As you research your families you will almost inevitably come to a person whose parents are not known. In this record collection for Canischio, the main reason for this is that the person was abandoned as a baby and raised by a foster family. For more detail on that practice see my post on abandoned infants. However, in Canischio it is more common that the person’s mother will be known, but the father is not. In one instance in the current set of records, a father claims a child born out of wedlock, but the mother is unknown. For the Canischio birth records indexed on this site, having one unknown parent is always due to an out-of-wedlock birth.
So how do we account for these children and fit them into our family trees? There are basically three situations for these individuals: illegitimate children with a known parent, abandoned children who marry, and abandoned children who die as children or remain unmarried as adults. Each situation is addressed slightly differently.
Illegitimate children with one known parent give us a few options. In birth records prior to 1875, we can often glean not only a parent’s name, but often a grandparent’s name as well. Another thing to pay attention to is the address at which the birth occurred. These pieces of information allow us to connect the child to his or her biological relatives with a good degree to accuracy. After 1875, this process becomes harder, but can still be possible. Here are few examples from both time periods.
First we will start with the record for Angela Maria Pecchenino born in 1866 in Canischio. Her birth is reported by her mother Domenica Pecchenino, age 36. Domenica’s father is identified as Antonio and is already deceased. Also the record notes that Domenica Pecchenino, is the widow of Gioanni Battista Bosone. At first you might think that the child conceived prior to the husband’s death and that Gioanni Battista Bosone should be the father. But the record itself indicates that the father is unknown so we shouldn’t jump to that conclusion.
Working through the process some more we are able to find other children of Domenica Pecchenino and Gioanni Battista Bosone, in particular a son named Gioanni Battista Antonio Bosone. In his marriage packet in the Allegati, we find his father’s death record in 1855. Clearly Gioanni Battista Bosone is not the father of Angela Maria Pecchenino. But we can confirm that the Domenica Pecchenino who is the widow of Gioanni Battista Bosone dies in 1891 and that her parents are Antonio Pecchenino and Angela Gioannini. It looks like our little baby girl was named for her maternal grandmother. So we can add Angela Maria Pecchenino to her family, though her father will remain unknown until some other records demonstrate who he was.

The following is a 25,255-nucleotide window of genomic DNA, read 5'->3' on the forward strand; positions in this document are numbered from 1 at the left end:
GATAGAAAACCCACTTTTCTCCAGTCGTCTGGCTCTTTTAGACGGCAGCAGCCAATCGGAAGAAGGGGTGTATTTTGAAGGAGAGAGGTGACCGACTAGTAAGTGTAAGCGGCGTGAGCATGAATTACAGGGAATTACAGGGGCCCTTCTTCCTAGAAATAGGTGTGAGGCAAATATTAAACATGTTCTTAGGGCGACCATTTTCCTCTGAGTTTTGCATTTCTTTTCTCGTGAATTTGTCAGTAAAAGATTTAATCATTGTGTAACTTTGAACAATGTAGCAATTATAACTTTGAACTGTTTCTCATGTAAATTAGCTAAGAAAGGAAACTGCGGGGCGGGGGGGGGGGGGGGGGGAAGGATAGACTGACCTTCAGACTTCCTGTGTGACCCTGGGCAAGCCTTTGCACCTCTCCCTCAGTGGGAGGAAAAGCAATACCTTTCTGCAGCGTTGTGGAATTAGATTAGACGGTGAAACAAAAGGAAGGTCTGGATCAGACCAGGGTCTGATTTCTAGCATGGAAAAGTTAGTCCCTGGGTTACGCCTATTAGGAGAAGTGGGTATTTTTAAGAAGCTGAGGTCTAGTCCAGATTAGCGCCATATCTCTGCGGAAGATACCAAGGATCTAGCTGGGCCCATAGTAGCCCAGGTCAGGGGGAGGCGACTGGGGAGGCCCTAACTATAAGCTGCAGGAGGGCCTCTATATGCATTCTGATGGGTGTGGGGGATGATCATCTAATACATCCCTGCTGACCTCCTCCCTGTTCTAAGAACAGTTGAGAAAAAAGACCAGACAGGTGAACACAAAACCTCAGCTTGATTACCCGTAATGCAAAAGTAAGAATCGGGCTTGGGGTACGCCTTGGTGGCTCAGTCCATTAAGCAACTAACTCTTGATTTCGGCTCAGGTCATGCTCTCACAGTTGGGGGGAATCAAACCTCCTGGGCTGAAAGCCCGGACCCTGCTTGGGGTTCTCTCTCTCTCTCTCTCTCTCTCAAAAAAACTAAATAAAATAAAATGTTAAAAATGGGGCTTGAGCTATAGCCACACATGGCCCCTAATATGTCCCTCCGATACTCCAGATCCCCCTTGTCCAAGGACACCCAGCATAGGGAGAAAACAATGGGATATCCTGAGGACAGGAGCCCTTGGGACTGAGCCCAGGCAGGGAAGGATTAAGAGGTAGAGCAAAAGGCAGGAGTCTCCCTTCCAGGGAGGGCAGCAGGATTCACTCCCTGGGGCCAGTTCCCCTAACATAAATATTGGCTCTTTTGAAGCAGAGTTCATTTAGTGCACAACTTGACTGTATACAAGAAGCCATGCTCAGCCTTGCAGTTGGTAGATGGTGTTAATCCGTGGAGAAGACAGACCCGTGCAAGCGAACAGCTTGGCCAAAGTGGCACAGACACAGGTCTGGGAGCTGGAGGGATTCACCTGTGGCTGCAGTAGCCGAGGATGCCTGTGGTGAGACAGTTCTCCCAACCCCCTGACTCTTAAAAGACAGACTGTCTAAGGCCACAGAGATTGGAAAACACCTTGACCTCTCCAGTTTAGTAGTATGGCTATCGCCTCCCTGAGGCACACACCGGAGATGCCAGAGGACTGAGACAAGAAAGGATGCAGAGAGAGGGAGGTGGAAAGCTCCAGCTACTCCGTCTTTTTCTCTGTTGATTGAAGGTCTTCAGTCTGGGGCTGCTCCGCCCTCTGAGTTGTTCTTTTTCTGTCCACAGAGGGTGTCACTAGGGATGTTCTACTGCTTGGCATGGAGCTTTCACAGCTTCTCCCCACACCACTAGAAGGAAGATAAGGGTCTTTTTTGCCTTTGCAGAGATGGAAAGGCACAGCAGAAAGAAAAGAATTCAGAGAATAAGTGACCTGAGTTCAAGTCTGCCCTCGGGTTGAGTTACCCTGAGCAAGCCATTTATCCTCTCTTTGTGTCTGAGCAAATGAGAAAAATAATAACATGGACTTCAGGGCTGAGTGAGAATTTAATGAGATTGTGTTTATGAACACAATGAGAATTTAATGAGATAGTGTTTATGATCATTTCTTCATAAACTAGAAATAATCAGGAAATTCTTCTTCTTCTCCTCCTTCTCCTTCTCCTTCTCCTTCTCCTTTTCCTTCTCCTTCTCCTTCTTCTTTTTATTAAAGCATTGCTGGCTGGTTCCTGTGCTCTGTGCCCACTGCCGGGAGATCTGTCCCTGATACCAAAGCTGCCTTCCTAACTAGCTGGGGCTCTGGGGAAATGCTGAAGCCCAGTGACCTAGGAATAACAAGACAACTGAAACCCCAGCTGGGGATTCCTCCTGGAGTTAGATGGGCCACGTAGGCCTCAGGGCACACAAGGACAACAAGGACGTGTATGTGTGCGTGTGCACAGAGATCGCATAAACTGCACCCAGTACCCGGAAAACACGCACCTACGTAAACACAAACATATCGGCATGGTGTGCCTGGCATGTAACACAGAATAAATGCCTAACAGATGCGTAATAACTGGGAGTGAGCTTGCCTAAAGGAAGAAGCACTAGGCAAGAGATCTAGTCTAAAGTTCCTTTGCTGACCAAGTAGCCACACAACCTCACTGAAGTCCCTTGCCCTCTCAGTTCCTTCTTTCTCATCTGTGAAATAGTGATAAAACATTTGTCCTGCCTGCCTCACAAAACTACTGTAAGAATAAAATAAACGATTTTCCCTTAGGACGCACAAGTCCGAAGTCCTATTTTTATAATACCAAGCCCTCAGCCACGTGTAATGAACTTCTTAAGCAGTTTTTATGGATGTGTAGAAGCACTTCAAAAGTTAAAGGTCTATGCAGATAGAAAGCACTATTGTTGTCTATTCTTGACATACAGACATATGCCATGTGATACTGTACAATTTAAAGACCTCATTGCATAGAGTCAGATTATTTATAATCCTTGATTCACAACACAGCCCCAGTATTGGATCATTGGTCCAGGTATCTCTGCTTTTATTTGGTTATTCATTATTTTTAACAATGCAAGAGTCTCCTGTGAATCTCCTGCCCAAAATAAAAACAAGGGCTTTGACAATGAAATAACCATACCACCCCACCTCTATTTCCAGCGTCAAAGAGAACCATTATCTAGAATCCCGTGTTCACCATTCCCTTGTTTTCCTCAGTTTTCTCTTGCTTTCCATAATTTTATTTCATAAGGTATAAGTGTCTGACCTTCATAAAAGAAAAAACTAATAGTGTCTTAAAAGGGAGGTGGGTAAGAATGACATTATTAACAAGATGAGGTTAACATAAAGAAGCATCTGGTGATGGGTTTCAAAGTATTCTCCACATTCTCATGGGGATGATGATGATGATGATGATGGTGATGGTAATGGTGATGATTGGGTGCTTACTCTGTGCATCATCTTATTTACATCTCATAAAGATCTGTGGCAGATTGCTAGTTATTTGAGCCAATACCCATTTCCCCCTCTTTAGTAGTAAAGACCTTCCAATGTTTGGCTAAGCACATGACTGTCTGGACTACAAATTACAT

This case was definitely simplified by knowing that Domenica was the widow of Gioanni Battista Bosone. But the general process is the same in other cases. Basically, look for death records or even marriage records for the relatives identified in the baby’s birth record and use them to confirm parent and grandparent names. If they are recorded, ages and addresses of the individuals should be consistent across the records. Generally speaking, addresses will show more variation than ages over time.
Beginning in 1875, grandparents are generally not recorded on birth records so this makes the process somewhat more complicated. Let’s look now at the birth record for Anna Vaira in 1892. The mother reporting her birth is 18-year-old Maddalena Vaira from Canischio. The only other identifying information we can glean from the record is that the birth took place in an unnumbered house in frazione lombernero.
Since Maddalena is so young, her birth record will also be in this collection if she was born in Canischio. So we go to the index and see if we can find a Maddalena Vaira born in 1873 or 1874. And indeed, we find Maria Maddalena Vaira born on the 25 of July 1873 in Canischio. Her parents are Domenico (father Carlo) Vaira and Anna (father Tomaso) Pronsello. Again it looks like baby Anna Vaira was named for her maternal grandmother.